On Monday, after hearing a radio report about the hashtag, Sarah Baker, a 50-year-old registered nurse in Vancouver, says “something just clicked.” New to Twitter, she required her daughter’s help to tweet: Thought it was safe to go to his place b/c he is a fellow RN. Blamed myself for being stupid. Never reported it.
Only six months ago did she start confiding in close friends about what transpired with someone she had met online. She has also told her 22-year-old daughter, “to impress upon her how cautious one has to be.”
Speaking about what happened has helped Baker erase some of the “shame and responsibility” she has felt. After tweeting, she did worry that her younger kids, aged 18 and 19, would read about it online, so she plans to speak with them about it.
And because she’s now gone public, Baker says she may have to tell other family.
Since Monday, Baker’s tweet has been retweeted and favourited — something that has provided her with comfort.
“I feel good,” she says. “Strong.”
That’s not a surprise to Tonia Richard, a crisis line co-ordinator and a counsellor at Toronto Rape Crisis Centre /Multicultural Women Against Rape.
“Breaking the silence and secrecy surrounding sexual violence, and being able to do so in a public way, is empowering to a lot of survivors, despite the fact that there might be backlash or negative repercussions.”
Among the repercussions, says Richard, is that society tends to see survivors of sexual violence as broken: “We don’t see them as strong, capable individuals so there’s a lot of stigma surrounding that. And that can be some of the reason why individuals tend not to disclose.”
Many women don’t come forward about sexual assault because they fear being blamed and not believed, particularly if the assault occurred when they were engaged in so-called risk-taking behaviours, such as drinking, using drugs or partying, says Janice Du Mont, a scientist at Women’s College Research Institute.
But what’s been different in the last week is that women have had the courage to disclose because they have received considerable online support, says Du Mont, who studies sexual assault and domestic violence.
“Being believed and supported can be a very powerful healing experience. There is also strength in feeling that you’re part of the collective and you’re not alone ... When somebody shares an experience that others can resonate with, it can be very powerful.”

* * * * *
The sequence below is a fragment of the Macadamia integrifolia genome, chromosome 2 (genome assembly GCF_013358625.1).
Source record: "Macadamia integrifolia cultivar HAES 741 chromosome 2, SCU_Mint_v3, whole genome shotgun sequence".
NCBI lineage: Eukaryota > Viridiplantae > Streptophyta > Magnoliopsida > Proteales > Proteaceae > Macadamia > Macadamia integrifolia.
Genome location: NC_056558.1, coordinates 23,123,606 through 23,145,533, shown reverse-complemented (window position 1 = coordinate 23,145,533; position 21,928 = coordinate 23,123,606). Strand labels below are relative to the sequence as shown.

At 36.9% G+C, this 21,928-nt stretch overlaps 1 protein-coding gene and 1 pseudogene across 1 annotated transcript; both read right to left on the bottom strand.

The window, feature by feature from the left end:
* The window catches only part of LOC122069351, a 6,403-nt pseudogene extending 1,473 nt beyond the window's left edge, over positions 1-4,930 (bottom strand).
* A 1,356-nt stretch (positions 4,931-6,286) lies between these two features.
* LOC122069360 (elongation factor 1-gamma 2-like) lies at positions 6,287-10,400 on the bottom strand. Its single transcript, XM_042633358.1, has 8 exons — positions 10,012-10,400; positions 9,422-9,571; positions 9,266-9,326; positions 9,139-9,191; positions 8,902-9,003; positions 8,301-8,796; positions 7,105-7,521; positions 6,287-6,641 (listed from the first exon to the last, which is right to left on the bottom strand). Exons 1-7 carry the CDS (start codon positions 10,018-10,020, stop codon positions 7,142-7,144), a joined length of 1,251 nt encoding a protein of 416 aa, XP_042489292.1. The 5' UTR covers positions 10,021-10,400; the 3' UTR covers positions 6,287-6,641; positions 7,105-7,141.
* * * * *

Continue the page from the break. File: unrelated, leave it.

Winnipeg yoga teacher Marlo Boux worries that the man who assaulted her, leaving her bruised and bleeding, will see her tweet: After the attack, he texts me the next day ‘sorry about yesterday, you shouldn’t look so good. Still friends?’
She never reported it to police because she didn’t want to risk being “maligned and dragged through the mud and feeling ashamed.” But she felt compelled to share her experience on Twitter.
“I feel like my justice and my healing will come through being able to lend a voice to this,” says the 40-year-old. “And if it empowers another survivor, of any gender in any way, if it makes someone feel like they’re not alone, adds positively to a conversation or enlightens someone who’s thinking about rape culture differently, for me that is justice. That is healing.”
For Simone, the Sheridan College producer, it was many years before she felt comfortable sharing what had happened to her because she was ashamed, embarrassed and fearful of not being believed.
But she has no regrets about going public and tweeting. There’s been some backlash, but overall the response has been supportive. Some friends have surprisingly remained silent, which she suspects is because they don’t know how to broach the issue.
Her father, however, was worried about her public admission on Twitter, concerned about how it might affect her career.
“He just looked at me and shook his head. And I said, ‘Dad, at a certain point, we have to be brave enough to go public and stop this culture. The reason that you’re shaking your head at me right now, is the reason that I did it.’ ”